In the lineage of Yip Man WC I trained, coming through Leung Ting, we have a program of such drills called "Lat Sau". The Hong Kong version was a fairly simple set of drills which was later expanded extensively by the EWTO under Keith Kernspecht. Now there are many different groups coming from a WT background and each has a sightly different take on these drills. At their best, they train good basic skills from stance and steps to a variety of attacks and defenses in a way that can be applied repeatedly or with random variations against a partner in a continuous flowing drill.

Here are some examples from different instructors representing different organizations. First Victor Gutierrez. His group initiates with a typical pak-da cycle as a platform from which to practice different attacks and counters:


Now here's an EBMAS version. Emin's people replace the pak-da cycle with continuous punches, emphasizing offense, but using the bridges to check and control their opponent's arms in exactly the same way:



And here's a slower, more demo-style version done by some Aussie with a really cool shirt. I am a little surprised by the elbow up-and-out hook defense from 3:22 to about 3:40. Seems like you are really opening up your ribs? But it's Australia after all. I'm told that they even turn differently down there due to the Coriolis effect. Forgive me Mook!



Now, from the world's No. 2 most awesomest master, second only to Chuck Norris, here's the best, most updated drill which replaces all those above:

[

Futsao, are these "san-sik" drills traditional to your lineage or drills that you have assembled to augment your curriculum? Also, do you have any way of linking these drills to give the students a sense of flow?

No.. fut Sao does not use these drills. They do have other drills but i created these to make my students combat ready as soon as possible. I have done research on other wc lineages like Pin san wc and feel they have a more practical training method compared to Fut Sao and most Ip Man wc. One thing fut sao is really good at is a sense of flow.this is mostly trained in out chi sao,so for me i dont need to have a flow in the drill because they will get that in the chi sao. if you look at my video i posted called crossing the bridge, this concept is all about flow..


And here's a slower, more demo-style version done by some Aussie with a really cool shirt. I am a little surprised by the elbow up-and-out hook defense from 3:22 to about 3:40. Seems like you are really opening up your ribs? But it's Australia after all. I'm told that they even turn differently down there due to the Coriolis effect. Forgive me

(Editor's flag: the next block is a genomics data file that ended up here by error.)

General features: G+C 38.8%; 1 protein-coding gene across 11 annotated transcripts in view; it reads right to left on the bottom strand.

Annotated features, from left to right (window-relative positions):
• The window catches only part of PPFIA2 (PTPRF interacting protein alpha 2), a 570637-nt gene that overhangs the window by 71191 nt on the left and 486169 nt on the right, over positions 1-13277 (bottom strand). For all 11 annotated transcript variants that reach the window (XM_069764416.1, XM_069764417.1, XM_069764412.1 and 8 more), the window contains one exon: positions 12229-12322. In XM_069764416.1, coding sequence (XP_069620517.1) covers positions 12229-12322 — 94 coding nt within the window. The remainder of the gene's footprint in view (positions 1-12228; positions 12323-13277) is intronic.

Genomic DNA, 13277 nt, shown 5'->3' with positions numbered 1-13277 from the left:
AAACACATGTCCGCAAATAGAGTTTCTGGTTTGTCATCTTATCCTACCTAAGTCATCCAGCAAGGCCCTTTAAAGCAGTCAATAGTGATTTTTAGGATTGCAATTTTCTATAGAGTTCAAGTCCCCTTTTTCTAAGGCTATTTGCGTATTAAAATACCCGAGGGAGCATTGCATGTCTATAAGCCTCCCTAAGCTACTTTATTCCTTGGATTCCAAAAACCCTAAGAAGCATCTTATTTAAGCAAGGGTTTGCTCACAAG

I do like the idea of Lat Sao,but I have a different way of training the same idea. The elbow you see at 3.22 is not wing chun it comes from the Filipino martial art Kali. I guess they just incorporated in the wing chun.I myself would not do it that way. I would use Fok sao do do the same job..
 
Last edited by a moderator:

Cephalopod

Green Belt
Joined
Jun 18, 2014
Messages
193
Reaction score
100
Location
Pacific NW
... from the world's No. 2 most awesomest master...

Grandmaster Ken is a warrior of unparalleled wisdom. I practice this very drill religiously but my daughter schools me.


I fear I might take a few tomatoes to the head for saying so but practicing fixed drills, like on the OPs video, makes me really irritable.

I generally only do it when I train with a friend from another school, but I find myself constantly wanting to bypass, hit, counter-hit, wedge down the center, or do pretty much anything rather that sit there frozen while my partner applies his techniques.

Of course as beginners there were a few drills that we worked on to get the basics down but in the most part, we learn everything as movements in the forms and Mook jong and then the application is taught in the context of live hand drills...chi sao, lap sao, gor sao, off hand sparring.

Ideas are basically passed down the line of seniority. For example: my sifu trashes my structure and slides his offense through the hole. He shows me whats going on. I can't do it back to him despite my best effort but then I train with someone my junior and try the same on him (usually with sifu watching and laughing 'cus I just don't get it). Repeat (usually more than twice...) until I can execute with my partner trying his best to thwart. Meanwhile my partner finds someone his junior...and so forth.

Now I'm certainly not saying that this is a "superior" method of training. My guess is that although it may take longer to acquire any given tool or principle, when you do get it, it works for you under duress against a live opponent who is doing everything he can to screw up your game.
it is also, in my thinking, a simply more fun way to train.
 

Latest Discussions

Top